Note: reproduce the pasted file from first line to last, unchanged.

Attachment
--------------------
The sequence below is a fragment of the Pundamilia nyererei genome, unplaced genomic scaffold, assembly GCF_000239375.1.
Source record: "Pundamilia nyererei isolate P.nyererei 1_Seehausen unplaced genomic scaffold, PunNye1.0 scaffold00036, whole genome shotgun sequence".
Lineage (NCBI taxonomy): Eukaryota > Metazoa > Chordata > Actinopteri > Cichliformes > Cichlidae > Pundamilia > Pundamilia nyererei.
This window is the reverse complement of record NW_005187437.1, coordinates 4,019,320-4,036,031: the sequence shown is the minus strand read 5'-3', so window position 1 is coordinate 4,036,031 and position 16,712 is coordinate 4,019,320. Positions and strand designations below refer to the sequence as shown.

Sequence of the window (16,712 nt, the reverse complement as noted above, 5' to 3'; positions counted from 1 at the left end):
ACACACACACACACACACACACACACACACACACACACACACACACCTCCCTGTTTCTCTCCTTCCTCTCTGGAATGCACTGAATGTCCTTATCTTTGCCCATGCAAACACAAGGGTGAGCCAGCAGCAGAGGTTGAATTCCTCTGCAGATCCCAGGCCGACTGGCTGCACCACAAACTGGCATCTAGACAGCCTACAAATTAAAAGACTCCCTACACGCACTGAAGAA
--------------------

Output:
The sequence below is a fragment of the Pundamilia nyererei genome, unplaced genomic scaffold, assembly GCF_000239375.1.
Source record: "Pundamilia nyererei isolate P.nyererei 1_Seehausen unplaced genomic scaffold, PunNye1.0 scaffold00036, whole genome shotgun sequence".
Lineage (NCBI taxonomy): Eukaryota > Metazoa > Chordata > Actinopteri > Cichliformes > Cichlidae > Pundamilia > Pundamilia nyererei.
This window is the reverse complement of record NW_005187437.1, coordinates 4,019,320-4,036,031: the sequence shown is the minus strand read 5'-3', so window position 1 is coordinate 4,036,031 and position 16,712 is coordinate 4,019,320. Positions and strand designations below refer to the sequence as shown.

Sequence of the window (16,712 nt, the reverse complement as noted above, 5' to 3'; positions counted from 1 at the left end):
ACACACACACACACACACACACACACACACACACACACACACACACCTCCCTGTTTCTCTCCTTCCTCTCTGGAATGCACTGAATGTCCTTATCTTTGCCCATGCAAACACAAGGGTGAGCCAGCAGCAGAGGTTGAATTCCTCTGCAGATCCCAGGCCGACTGGCTGCACCACAAACTGGCATCTAGACAGCCTACAAATTAAAAGACTCCCTACACGCACTGAAGAA